Photography is an art form that boils down to three essential points: composition, lighting and editing, everything else after these three puts a person beyond an average photographer. In this post, I’m going to cover these three essentials that every photographer should know about.
Composition is a very wide grouping because there are so many things that can fall under it. Here I am going to cover the basics that every photographer should know.
Rule of Thirds: This rule essentially states that there are three segments of an image, you will be able to see this best if you turn on the grid function of your iPhone and notice there are three distinct areas. To create a correctly composed image you should position your subject in the center of one of these thirds. For example in the images below you can see how one might position in the right third, left third or center third.
Simplicity: Simplistic images are ideal so your eye doesn’t get distracted by things in the image. It is best to limit the number of objects or distractors when photographing anything. As Sorelle Amore says it is best to keep your images within the 3 items rule stating that your image should have at most three things in it at once. If your image has more than 3 things in it it is recommended to turn it black and white so your eye doesn’t also have to focus on color. In the image below there are three things happening in the image, the sun, the road and the model.
Curves: S and C curve are essential for adding movement in your images because they allow your eye to follow the shape of the S or C. I love using this in my images because it guides your eye to what I want it to see. Similarly leading line composition does the same thing except the lines are straight. Curves are predominately used with female models because they are associated with feminity while straight leading lines are associated with masculinity and often used on male models.
Framing: Framing your subject with surrounding objects or their own body parts is a great way to draw attention to their face or to the subject you are photographing. Framing can be as easy as bringing some hands above your head, positioning your model underneath some trees or the way rocks frame a vast landscape. If you see symmetrical objects on either side of your subject try and position them/it in between these two objects to create a simple frame and an easy way to draw in your viewer’s focus.
Lighting is an essential part of photography. Harsh lighting can result in images that are hard to edit in post or even turn out well. I highly recommend shooting at golden hour if you are a beginner photographer or even just any photographer. At golden hour the light is even on your entire subject which avoids harsh shadows that might ruin your photo. Avoid shooting from 11-4 however if you have to shoot at this time in the day here are a few tips to help you.
- Angle upwards. Have your model angle your head towards the light so the shadows are cast on their neck and not their face.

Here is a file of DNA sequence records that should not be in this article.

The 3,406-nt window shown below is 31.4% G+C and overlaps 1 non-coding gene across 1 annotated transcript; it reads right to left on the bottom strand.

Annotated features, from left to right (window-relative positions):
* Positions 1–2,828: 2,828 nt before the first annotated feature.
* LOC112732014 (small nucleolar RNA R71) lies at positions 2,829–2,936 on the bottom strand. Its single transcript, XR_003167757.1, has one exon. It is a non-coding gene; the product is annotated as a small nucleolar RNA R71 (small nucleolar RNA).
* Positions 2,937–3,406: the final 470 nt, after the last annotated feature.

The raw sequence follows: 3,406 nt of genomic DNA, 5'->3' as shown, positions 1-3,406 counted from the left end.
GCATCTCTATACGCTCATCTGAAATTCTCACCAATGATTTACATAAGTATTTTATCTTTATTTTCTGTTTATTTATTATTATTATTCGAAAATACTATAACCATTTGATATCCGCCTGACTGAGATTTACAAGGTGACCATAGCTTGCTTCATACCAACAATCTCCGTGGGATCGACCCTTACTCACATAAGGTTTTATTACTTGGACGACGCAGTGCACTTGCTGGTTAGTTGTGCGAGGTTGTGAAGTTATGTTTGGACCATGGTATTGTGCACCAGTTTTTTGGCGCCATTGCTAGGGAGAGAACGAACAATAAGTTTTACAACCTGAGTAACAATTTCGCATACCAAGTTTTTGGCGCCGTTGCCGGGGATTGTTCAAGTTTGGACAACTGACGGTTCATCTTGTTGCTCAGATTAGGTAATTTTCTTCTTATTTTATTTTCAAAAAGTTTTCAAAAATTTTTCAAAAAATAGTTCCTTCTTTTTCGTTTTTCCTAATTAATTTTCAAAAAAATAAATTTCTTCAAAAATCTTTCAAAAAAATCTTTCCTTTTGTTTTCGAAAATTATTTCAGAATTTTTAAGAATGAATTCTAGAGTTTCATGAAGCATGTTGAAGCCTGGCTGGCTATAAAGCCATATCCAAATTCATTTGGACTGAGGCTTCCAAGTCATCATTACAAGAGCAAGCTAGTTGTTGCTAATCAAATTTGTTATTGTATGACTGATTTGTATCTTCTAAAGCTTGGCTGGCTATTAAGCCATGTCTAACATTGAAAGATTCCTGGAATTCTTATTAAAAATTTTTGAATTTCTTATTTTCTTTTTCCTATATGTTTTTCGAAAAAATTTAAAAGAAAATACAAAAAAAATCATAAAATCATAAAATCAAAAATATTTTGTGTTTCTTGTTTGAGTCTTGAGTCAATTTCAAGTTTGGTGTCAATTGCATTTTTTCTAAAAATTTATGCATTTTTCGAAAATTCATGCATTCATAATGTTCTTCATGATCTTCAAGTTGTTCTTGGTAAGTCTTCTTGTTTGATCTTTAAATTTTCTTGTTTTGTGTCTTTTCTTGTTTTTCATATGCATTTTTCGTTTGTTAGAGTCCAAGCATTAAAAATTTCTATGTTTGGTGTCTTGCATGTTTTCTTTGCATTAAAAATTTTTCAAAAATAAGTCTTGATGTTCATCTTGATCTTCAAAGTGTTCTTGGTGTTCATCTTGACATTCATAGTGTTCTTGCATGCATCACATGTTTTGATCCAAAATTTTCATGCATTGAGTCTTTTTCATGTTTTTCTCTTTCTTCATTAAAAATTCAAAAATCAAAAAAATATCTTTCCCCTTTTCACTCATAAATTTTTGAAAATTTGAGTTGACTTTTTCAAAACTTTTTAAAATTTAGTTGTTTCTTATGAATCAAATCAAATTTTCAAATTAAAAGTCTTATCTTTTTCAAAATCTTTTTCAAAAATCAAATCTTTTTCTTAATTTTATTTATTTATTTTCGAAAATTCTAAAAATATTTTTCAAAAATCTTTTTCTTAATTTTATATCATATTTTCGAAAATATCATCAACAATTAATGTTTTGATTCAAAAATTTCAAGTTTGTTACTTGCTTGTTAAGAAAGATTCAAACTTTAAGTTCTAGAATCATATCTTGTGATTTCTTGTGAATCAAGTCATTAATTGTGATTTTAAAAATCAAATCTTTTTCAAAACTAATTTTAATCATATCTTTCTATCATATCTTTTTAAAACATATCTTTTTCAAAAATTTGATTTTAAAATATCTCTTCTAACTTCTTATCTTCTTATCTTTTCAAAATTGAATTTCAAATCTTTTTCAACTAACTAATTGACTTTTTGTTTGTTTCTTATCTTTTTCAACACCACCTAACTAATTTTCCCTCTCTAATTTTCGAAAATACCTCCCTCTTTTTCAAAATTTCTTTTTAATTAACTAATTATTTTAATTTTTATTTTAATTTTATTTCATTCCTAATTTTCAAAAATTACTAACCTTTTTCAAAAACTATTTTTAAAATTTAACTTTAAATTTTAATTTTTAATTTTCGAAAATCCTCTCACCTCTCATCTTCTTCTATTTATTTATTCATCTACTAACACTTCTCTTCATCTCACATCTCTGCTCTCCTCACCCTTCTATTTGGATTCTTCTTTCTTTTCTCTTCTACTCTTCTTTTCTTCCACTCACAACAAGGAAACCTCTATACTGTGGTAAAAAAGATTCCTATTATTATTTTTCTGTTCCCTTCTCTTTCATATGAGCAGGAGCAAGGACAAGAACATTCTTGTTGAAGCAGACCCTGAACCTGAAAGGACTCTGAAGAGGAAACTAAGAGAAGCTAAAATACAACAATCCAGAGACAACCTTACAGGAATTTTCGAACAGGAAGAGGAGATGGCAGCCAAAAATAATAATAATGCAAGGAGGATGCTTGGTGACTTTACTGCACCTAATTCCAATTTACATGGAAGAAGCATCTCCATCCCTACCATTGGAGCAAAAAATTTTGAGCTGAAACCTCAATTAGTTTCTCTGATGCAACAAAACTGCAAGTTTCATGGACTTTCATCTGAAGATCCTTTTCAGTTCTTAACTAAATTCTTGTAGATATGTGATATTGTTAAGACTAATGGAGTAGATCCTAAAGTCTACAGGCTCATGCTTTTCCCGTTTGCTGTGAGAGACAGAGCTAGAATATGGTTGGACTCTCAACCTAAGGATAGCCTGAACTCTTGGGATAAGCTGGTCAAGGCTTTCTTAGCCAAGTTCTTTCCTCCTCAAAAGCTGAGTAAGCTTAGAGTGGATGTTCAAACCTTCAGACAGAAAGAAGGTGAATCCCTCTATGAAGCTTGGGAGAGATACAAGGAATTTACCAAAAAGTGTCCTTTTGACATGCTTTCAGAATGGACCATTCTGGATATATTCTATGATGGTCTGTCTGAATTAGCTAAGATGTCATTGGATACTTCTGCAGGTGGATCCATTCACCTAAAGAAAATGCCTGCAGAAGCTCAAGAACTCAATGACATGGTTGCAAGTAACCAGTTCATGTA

- Bright Colors. Style your model in bright and dynamic colors to distract from the bright light, bright colors also photograph the best during midday.
- Not Too Hot. Stay aware of the temperature. If you live in the South you’ll know that 11-4 is the hottest part of the day so make sure you shoot your close-up portraits first to avoid any detailed sweat in the portrait
- Stay hydrated. I know this sounds stupid but sweaty models and photographers are never a good combination so make sure you’re hydrating, heavy equipment and blazing sun are not a good match.
- Shoot Dark. This is apart of my personal style but I think it is really helpful in the editing process if you shoot slightly darker than what your meter reading says. If your meter changes in the middle of the shot and goes lighter it’s okay because you’re already slightly darker. Also, it is much easier to brighten up an image slightly with exposure, whites & shadows than it is to darken an image. Shooting darker also gives your images a moodier feel.
Editing can change so much in an image. I personally like to edit a lot in Lightroom and I actually have many lightrooms presets that I use in most of my images, such as my Hipster Golden, Black & White Fade, and my Golden Airy presets. I think it is important to create your own personal style and then reflect that in all of your images. The easiest ways to set your photography apart is to use the Camera Calibration and Split Toning functions in Lightroom. I’m not going to share my exact editing workflow, however, I will tell you some editing do’s and don’ts.
- Enable profile corrections before anything else
- Adjust black sliders to add more contrast
- Adjust shadows to add detail into the image
- Adjust HSL sliders to fit the skin tone of the subject first
- Edit your image to look like film that way even when editing styles age your image will remain timeless
- Watch editing tutorials of your favorite photographers and pick up on their tips
- Develop your entire editing style around someone else’s
- Adjust the tone curve more heavily than creating a slight S shape
- Completely crush the whites or blacks
- Add a ton of saturation and vibrancy to your image it won’t age well
- Listen to everything I say these are my editing opinions but yours can vary, find your own style and rock it!